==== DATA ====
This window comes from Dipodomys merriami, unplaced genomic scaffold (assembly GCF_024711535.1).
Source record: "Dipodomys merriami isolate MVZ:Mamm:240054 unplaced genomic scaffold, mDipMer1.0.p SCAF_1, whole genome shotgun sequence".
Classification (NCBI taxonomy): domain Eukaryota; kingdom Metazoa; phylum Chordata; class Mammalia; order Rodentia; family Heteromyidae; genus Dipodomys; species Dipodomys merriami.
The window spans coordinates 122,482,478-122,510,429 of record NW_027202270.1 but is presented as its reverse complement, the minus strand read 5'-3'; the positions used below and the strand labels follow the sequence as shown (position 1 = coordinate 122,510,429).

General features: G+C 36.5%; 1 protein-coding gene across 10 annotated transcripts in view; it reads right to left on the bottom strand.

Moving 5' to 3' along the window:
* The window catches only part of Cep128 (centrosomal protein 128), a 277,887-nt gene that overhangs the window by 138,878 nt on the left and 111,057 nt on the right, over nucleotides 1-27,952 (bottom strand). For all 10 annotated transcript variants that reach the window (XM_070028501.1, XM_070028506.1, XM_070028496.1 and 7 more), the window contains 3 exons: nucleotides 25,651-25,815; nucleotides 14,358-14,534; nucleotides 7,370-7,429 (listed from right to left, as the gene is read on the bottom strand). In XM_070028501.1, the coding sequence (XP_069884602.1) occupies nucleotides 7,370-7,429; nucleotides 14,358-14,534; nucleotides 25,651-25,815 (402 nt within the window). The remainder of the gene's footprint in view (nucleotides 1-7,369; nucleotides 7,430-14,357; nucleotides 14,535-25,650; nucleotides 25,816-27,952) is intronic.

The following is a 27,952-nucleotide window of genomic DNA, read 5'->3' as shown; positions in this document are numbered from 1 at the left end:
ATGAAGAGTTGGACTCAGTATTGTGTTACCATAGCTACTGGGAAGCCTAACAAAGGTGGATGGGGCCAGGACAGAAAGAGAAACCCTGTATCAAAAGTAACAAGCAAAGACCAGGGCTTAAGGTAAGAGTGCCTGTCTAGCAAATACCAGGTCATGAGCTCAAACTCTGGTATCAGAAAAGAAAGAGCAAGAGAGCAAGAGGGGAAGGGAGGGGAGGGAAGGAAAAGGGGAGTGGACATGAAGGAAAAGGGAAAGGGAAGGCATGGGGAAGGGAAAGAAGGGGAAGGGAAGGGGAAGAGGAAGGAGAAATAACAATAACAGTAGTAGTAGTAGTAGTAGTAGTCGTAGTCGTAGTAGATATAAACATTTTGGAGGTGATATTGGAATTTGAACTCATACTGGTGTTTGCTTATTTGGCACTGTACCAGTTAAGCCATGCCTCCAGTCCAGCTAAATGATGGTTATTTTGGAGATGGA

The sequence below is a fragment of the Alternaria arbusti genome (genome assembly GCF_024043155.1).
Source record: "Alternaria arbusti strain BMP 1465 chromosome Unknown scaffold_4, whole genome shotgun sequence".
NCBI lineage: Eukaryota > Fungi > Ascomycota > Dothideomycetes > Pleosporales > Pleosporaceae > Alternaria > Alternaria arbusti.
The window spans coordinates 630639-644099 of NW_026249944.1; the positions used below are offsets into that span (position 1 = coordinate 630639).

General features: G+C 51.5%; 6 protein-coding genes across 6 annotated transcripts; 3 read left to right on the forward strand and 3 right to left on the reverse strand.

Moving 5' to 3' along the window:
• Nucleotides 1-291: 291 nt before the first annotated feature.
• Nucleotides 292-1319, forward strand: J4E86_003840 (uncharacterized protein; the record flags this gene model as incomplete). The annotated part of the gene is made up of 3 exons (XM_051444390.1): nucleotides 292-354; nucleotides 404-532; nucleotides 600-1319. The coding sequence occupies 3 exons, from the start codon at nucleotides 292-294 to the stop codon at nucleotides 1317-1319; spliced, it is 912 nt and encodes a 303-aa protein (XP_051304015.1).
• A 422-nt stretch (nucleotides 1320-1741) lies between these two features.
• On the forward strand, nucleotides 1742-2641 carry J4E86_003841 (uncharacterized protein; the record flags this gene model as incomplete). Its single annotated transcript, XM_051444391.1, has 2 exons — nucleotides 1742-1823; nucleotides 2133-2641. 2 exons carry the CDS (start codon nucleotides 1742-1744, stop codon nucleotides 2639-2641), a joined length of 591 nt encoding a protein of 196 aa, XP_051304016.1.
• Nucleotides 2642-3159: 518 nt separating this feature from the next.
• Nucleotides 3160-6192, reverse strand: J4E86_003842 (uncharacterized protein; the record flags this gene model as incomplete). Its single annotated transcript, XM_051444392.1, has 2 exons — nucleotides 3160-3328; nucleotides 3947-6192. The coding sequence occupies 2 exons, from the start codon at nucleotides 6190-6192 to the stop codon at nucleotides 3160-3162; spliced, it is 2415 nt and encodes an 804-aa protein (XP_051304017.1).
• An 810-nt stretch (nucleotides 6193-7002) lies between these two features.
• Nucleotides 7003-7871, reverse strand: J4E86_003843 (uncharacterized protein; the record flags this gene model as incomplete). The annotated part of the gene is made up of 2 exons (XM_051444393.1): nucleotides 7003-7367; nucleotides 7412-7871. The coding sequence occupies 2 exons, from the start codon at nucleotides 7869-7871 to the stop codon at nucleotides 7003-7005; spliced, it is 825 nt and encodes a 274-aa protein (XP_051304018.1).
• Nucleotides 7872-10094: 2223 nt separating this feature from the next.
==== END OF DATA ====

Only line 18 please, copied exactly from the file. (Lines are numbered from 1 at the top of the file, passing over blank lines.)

• A 422-nt stretch (nucleotides 1320-1741) lies between these two features.